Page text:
It’s about time Christians stopped playing at science
If you take a stroll through the website for Answers in Genesis (and to be honest, I recommend that you don’t), you’ll find a huge number of articles that deal with scientific evidence. You’ll also find numerous arguments that proper scientists can be creationists, and a huge amount of devotion to notable scientists from the past who were Christians.
In AiG world, any scientist who believed in God is taken as evidence that science doesn’t disprove creationism. I used to think this was funny, if tiresome – the idea that Isaac Newton’s theological views have any bearing on the current scientific consensus on the age of the Earth or the origins of the universe is unintentionally hilarious – but it’s part of a trend that increasingly worries me.
It’s no surprise that Answers in Genesis have no understanding or respect for the scientific method. They like the air of authority that comes from a sciencey-sounding opinion or an ignorant or specious counter to the established evidence, but at least they’re more or less honest about it. As their “10 Best Evidences” page says:
That’s why, when discussing the age of the earth, Christians must be ready to explain the importance of starting points and assumptions. Reaching the correct conclusions requires the right starting point.
The Bible is that starting point.
They don’t care about science unless it falls into line with their interpretation of what the Bible says. Despite their best efforts to bolster weak arguments, they’re engaged in an almost perfect example of what Richard Feynman called “cargo cult science”. They adopt some of the language and habits of science, but lack the methodology and particularly the integrity of the real thing.
This isn’t controversial, and of course many sensible Christians rightly ignore AiG’s Bible-thumping dribble because the scientific consensus is overwhelmingly against them. Those Christians probably agree with everything I’ve said so far, because they hear what science says about our origins, and they incorporate that knowledge into their worldview. That’s laudable, but why don’t they do that all the time?
Science has so much to say about a wide variety of theological beliefs, if only anyone would take an interest. Healings, spiritual experiences and much more are amenable to scientific investigation, at least in principle, to determine both what’s happening and how it might be explained. But Christians who appeal to science to debunk Young Earth Creationists like AiG are still wary when science starts to threaten their own theological comfort zone.
Sadly, it doesn’t matter how much you hold up science as having the answers in this case, or that one. If there are areas where science can tell us anything and you aren’t prepared to take a scientific approach or let it inform your view, then whatever you’re doing, it isn’t science. At best, you’re missing a trick, at worst you’re engaged in cherry-picking and cargo cult science as bad as anything AiG have done.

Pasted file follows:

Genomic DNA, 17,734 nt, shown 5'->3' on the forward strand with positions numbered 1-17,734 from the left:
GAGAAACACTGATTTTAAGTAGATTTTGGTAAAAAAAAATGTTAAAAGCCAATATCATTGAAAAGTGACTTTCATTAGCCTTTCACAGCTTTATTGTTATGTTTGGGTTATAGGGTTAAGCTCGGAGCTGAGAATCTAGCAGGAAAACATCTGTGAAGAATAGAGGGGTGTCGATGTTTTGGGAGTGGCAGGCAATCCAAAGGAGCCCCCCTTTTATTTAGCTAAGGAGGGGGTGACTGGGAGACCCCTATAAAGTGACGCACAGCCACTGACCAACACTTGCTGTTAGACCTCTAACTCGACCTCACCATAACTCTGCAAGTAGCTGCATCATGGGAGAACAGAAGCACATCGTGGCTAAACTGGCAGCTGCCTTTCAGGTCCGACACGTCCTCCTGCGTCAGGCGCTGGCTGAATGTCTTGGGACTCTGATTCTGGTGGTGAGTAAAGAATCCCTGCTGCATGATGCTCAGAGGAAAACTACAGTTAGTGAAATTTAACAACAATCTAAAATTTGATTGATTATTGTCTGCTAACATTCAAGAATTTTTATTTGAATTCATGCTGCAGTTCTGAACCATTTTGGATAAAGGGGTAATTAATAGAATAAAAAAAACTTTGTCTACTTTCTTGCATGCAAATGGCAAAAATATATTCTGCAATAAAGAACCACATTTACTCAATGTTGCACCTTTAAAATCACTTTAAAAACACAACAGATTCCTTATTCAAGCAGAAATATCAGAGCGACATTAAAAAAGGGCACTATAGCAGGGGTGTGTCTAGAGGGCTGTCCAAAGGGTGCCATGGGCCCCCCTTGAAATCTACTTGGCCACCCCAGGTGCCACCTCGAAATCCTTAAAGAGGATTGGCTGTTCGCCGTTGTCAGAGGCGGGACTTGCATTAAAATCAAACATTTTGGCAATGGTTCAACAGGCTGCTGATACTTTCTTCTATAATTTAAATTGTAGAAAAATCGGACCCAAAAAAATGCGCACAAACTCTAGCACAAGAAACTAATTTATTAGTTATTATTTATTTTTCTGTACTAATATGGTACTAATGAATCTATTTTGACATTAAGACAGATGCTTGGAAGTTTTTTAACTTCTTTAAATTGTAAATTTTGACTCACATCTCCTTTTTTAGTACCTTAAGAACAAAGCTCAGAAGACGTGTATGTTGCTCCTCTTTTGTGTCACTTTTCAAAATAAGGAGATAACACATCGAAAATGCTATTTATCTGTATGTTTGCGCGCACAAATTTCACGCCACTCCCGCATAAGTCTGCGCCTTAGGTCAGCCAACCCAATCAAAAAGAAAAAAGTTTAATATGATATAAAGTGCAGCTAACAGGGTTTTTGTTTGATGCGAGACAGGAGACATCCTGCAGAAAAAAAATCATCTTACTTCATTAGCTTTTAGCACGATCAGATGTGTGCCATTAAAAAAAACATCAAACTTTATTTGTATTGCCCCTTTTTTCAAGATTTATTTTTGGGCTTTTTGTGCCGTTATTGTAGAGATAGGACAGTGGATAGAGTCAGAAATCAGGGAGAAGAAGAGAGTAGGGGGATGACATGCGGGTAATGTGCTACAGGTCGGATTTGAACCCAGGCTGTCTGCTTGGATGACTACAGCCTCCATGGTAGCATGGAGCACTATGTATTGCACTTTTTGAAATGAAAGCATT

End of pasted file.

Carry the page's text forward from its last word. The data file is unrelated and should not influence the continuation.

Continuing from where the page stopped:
At this point, some are probably crying “NOMA” at me. I don’t particularly hold to Gould’s views, but nor do I see any problem for those who do. If you believe that religion and science answer different questions, the boundary between the two will only become clear after substantial investigation, and the very existence of non-overlapping magisteria would allow Christians to use science to answer “how” questions while leaving the “why” questions to religion.
This isn’t about expecting the full force of science to smash religion to pieces. Science doesn’t guarantee a particular answer, only an inquisitive, investigative approach and a willingness to follow where the evidence leads, whether it supports our existing beliefs or shows them to be sadly mistaken. I was recently privileged to witness a fine example of this scientific mindset.
I saw an appeal on Twitter to sign the petition on Bishops in the House of Lords, posted by @RichWiltshir and retweeted by @CrispySea, so I responded with a necessarily brief explanation of my reservations and a link to my recent post for a more comprehensive treatment of the subject. Their immediate response, much like Jonny Scaramanga commenting on the post at the time, was to acknowledge the arguments and change their minds.
They weren’t being unscientific before, nor (I hasten to add) were they paragons of science just because they agreed with me. But their willingness to reconsider in the light of new evidence or arguments is what’s important, even though the arguments were far from empirical. A truly scientific approach holds facts to be provisional and open to correction, regardless of how much we might like them to be true, or how strongly we held them before.
This sort of thing doesn’t happen all the time, but when it does, it’s surprisingly moving. An interest in following the evidence, rather than looking for ways of shoring up our existing beliefs, doesn’t just show humility – it’s the very foundation of progress.
I understand why Christians would be concerned about science trampling all over their beliefs – I lived with that fear for years. And having firm, unshakable convictions doesn’t make you a bad person, but it does mean you’re not being scientific. Again, that’s not necessarily a bad thing, and you might take the view that science isn’t a valid epistemological approach, but then you need to stop using it to debunk AiG and their ilk.
I’m not saying that Christians aren’t allowed to be scientists (as if I had that authority), nor that they must be. And you’re free to claim that God resides in whatever domain remains untouched by scientific investigation without any taint to your scientific credentials. But if you’re not prepared to consider evidence that contradicts your beliefs, stop claiming to have any interest in science.